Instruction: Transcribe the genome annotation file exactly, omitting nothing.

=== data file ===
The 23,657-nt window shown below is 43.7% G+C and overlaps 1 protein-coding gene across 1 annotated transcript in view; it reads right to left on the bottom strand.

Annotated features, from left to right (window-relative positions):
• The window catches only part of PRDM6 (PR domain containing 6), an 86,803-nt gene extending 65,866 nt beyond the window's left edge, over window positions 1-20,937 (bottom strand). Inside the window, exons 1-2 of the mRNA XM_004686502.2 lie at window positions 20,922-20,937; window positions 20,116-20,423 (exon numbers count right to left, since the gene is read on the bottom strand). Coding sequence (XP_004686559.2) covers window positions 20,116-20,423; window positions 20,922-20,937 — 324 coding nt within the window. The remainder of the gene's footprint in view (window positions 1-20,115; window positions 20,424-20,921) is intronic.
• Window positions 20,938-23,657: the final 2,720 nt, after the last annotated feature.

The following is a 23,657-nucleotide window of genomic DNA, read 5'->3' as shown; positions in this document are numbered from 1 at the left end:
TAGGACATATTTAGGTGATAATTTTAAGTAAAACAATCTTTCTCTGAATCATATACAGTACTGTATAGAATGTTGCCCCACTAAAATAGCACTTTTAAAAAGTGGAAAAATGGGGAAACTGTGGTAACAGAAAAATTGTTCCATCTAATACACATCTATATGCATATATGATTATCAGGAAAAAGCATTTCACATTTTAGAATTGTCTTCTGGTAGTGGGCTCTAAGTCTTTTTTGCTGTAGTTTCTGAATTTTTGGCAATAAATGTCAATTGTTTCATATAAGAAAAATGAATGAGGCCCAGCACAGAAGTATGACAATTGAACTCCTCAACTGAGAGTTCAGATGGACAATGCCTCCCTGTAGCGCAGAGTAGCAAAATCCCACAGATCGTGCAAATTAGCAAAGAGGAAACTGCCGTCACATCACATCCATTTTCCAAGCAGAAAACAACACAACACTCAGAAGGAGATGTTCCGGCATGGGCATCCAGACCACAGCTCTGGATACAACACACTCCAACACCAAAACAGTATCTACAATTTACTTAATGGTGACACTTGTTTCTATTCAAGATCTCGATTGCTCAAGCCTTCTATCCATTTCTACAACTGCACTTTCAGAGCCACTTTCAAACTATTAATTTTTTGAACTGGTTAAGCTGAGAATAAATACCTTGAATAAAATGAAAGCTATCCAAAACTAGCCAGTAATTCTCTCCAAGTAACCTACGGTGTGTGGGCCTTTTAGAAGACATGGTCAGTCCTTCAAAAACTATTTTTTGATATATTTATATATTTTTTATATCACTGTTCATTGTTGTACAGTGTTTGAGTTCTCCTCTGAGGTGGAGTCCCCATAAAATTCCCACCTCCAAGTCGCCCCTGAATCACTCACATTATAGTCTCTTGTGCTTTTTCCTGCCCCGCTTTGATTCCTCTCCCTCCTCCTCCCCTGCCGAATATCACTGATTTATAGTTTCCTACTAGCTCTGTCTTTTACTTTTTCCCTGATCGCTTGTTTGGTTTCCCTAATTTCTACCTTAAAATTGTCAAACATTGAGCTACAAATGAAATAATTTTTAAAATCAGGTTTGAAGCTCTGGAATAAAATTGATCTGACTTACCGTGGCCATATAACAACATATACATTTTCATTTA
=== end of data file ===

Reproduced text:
The 23,657-nt window shown below is 43.7% G+C and overlaps 1 protein-coding gene across 1 annotated transcript in view; it reads right to left on the bottom strand.

Annotated features, from left to right (window-relative positions):
• The window catches only part of PRDM6 (PR domain containing 6), an 86,803-nt gene extending 65,866 nt beyond the window's left edge, over window positions 1-20,937 (bottom strand). Inside the window, exons 1-2 of the mRNA XM_004686502.2 lie at window positions 20,922-20,937; window positions 20,116-20,423 (exon numbers count right to left, since the gene is read on the bottom strand). Coding sequence (XP_004686559.2) covers window positions 20,116-20,423; window positions 20,922-20,937 — 324 coding nt within the window. The remainder of the gene's footprint in view (window positions 1-20,115; window positions 20,424-20,921) is intronic.
• Window positions 20,938-23,657: the final 2,720 nt, after the last annotated feature.

The following is a 23,657-nucleotide window of genomic DNA, read 5'->3' as shown; positions in this document are numbered from 1 at the left end:
TAGGACATATTTAGGTGATAATTTTAAGTAAAACAATCTTTCTCTGAATCATATACAGTACTGTATAGAATGTTGCCCCACTAAAATAGCACTTTTAAAAAGTGGAAAAATGGGGAAACTGTGGTAACAGAAAAATTGTTCCATCTAATACACATCTATATGCATATATGATTATCAGGAAAAAGCATTTCACATTTTAGAATTGTCTTCTGGTAGTGGGCTCTAAGTCTTTTTTGCTGTAGTTTCTGAATTTTTGGCAATAAATGTCAATTGTTTCATATAAGAAAAATGAATGAGGCCCAGCACAGAAGTATGACAATTGAACTCCTCAACTGAGAGTTCAGATGGACAATGCCTCCCTGTAGCGCAGAGTAGCAAAATCCCACAGATCGTGCAAATTAGCAAAGAGGAAACTGCCGTCACATCACATCCATTTTCCAAGCAGAAAACAACACAACACTCAGAAGGAGATGTTCCGGCATGGGCATCCAGACCACAGCTCTGGATACAACACACTCCAACACCAAAACAGTATCTACAATTTACTTAATGGTGACACTTGTTTCTATTCAAGATCTCGATTGCTCAAGCCTTCTATCCATTTCTACAACTGCACTTTCAGAGCCACTTTCAAACTATTAATTTTTTGAACTGGTTAAGCTGAGAATAAATACCTTGAATAAAATGAAAGCTATCCAAAACTAGCCAGTAATTCTCTCCAAGTAACCTACGGTGTGTGGGCCTTTTAGAAGACATGGTCAGTCCTTCAAAAACTATTTTTTGATATATTTATATATTTTTTATATCACTGTTCATTGTTGTACAGTGTTTGAGTTCTCCTCTGAGGTGGAGTCCCCATAAAATTCCCACCTCCAAGTCGCCCCTGAATCACTCACATTATAGTCTCTTGTGCTTTTTCCTGCCCCGCTTTGATTCCTCTCCCTCCTCCTCCCCTGCCGAATATCACTGATTTATAGTTTCCTACTAGCTCTGTCTTTTACTTTTTCCCTGATCGCTTGTTTGGTTTCCCTAATTTCTACCTTAAAATTGTCAAACATTGAGCTACAAATGAAATAATTTTTAAAATCAGGTTTGAAGCTCTGGAATAAAATTGATCTGACTTACCGTGGCCATATAACAACATATACATTTTCATTTA